Astronomers discover 10 new moons for Jupiter

Carlton Robbins
July 23, 2018

Researchers from the Carnegie Institute of Science have "serendipitously" stumbled upon 12 new moons of Jupiter, one was which was described as an "oddball".

Dr. Sheppard and colleagues first spotted the moons in the spring of 2017 while they were looking for distant Solar System objects as part of their hunt for a hypothetical Planet Nine.

This latest discovery brings the total number of Jovian moons to 79, making Jupiter the planet with the largest number of moons in the solar system.

"We're looking for new possible planets and dwarf planets in our solar system, just seeing what is out there", said Sheppard. Well, not exactly. Those dozen moons have, of course, always been in Jupiter's orbit, but it was only this week that researchers from the Carnegie Institution for Science announced their discovery.

Two of the newly discovered moons orbit much closer to Jupiter and have a prograde orbit, meaning that they orbit in the same direction as the planet. Two of the new moons are in a group that orbit in the same direction as Jupiter's rotation called the prograde group. Sheppard's girlfriend came up with a name for it: Valetudo, the great-granddaughter of the Roman god Jupiter, and the goddess of health and hygiene. Sheppard describes this as "an unstable situation", noting that collisions between two moons are possible due to the 12th moon's odd orbit. "Head-on collisions would quickly break apart and grind the objects down to dust."Some of Jupiter's moons and moon groupings, including the "oddball", could have formed from collisions like this, according to the statement".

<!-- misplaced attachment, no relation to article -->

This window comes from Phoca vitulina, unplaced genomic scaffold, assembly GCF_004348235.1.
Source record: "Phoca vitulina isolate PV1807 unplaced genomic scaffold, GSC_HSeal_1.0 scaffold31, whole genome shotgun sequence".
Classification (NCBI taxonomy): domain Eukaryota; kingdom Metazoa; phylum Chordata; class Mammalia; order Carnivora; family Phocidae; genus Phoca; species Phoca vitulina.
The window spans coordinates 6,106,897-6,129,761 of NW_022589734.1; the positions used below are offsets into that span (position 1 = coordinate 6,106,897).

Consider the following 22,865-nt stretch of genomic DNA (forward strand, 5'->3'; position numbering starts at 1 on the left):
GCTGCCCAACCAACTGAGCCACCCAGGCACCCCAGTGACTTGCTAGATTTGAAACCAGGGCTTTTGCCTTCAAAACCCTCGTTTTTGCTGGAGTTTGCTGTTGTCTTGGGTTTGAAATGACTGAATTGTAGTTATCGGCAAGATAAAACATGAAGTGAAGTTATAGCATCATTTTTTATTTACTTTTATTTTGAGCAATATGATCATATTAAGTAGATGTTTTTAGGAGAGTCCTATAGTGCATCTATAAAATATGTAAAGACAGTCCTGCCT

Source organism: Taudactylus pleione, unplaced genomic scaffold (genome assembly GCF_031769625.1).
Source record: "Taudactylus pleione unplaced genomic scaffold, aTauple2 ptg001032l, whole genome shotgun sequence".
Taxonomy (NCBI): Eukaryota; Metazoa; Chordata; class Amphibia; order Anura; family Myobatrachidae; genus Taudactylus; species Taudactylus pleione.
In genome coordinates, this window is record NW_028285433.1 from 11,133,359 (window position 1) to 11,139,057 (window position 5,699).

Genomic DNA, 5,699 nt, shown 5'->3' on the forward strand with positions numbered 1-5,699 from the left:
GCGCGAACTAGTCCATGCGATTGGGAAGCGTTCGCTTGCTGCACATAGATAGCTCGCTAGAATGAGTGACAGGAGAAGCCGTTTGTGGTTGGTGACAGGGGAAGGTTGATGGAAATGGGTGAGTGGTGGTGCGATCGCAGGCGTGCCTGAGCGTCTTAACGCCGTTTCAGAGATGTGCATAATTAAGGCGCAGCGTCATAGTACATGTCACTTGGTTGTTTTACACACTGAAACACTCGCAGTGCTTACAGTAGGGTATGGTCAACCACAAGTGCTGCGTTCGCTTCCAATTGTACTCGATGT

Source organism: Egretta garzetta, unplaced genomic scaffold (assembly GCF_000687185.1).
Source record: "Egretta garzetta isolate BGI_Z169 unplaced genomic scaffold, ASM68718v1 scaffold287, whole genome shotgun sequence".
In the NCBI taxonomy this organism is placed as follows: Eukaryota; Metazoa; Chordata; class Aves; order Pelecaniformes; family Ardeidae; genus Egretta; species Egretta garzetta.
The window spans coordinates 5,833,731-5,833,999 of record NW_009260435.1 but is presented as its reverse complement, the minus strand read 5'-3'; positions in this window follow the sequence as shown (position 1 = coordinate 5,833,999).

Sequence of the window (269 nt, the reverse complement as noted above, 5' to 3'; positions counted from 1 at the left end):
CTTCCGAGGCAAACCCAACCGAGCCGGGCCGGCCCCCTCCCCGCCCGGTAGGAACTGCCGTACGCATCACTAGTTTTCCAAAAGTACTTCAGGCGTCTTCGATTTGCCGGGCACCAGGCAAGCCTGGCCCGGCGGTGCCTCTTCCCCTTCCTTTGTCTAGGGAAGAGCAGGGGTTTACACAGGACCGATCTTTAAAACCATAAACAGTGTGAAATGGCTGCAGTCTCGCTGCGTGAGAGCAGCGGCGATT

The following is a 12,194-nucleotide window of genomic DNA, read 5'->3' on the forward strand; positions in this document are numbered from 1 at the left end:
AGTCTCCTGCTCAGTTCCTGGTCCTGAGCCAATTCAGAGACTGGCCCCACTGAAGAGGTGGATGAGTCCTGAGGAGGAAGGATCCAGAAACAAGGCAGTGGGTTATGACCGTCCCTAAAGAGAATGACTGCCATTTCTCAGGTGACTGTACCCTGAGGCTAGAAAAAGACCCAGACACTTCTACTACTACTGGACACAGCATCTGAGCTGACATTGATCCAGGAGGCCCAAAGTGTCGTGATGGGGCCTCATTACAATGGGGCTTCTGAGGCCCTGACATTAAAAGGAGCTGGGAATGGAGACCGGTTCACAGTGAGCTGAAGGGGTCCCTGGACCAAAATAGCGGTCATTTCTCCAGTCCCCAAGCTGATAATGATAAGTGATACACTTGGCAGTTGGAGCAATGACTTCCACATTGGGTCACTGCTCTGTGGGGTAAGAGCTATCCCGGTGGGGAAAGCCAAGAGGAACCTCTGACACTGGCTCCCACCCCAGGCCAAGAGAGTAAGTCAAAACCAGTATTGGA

Diagram of the new moons split into different groups. Image credit Roberto Molar-Candanosa courtesy of Carnegie Institution for Science
Diagram of the new moons split into different groups. Image credit Roberto Molar-Candanosa courtesy of Carnegie Institution for Science

It also "has an orbit like no other known Jovian moon" and is "likely Jupiter s smallest known moon", he added. Later, several other telescopes were used to confirm the find. In this particular case, astronomers looking for the elusive Planet X beyond Pluto ended up finding an extra set of moons around Jupiter, Science Daily reports. It's small - less than one kilometer in diameter - with a prograde orbit that crosses the outer retrograde moons. That puts them in the category known as retrograde moons. It's essentially driving down the highway in the wrong direction, Sheppard explained. It's in an orbit that takes it directly through the cluster of retrograde moons.

The scientists note that they were able to discover these new moons thanks to the lower detection threshold of the telescope. Sheppard talks of how further research of these moons can even point us in the direction of even understanding the very origins of our solar system. This outlier is like no other moon orbiting Jupiter. Next out are the four large Galilean moons - Io, Europa, Ganymede and Callisto - that are easily visible from Earth, even with binoculars or a small telescope. Of the 12 newly surveyed moons, 11 have orbits that fall neatly in line with previously discovered satellites.

Following this giant gas planet, Saturn's moon count is 61.

There are almost 200 moons in our solar system. This proved to be quite helpful, as the unknown moons around Jupiter are small and dim.

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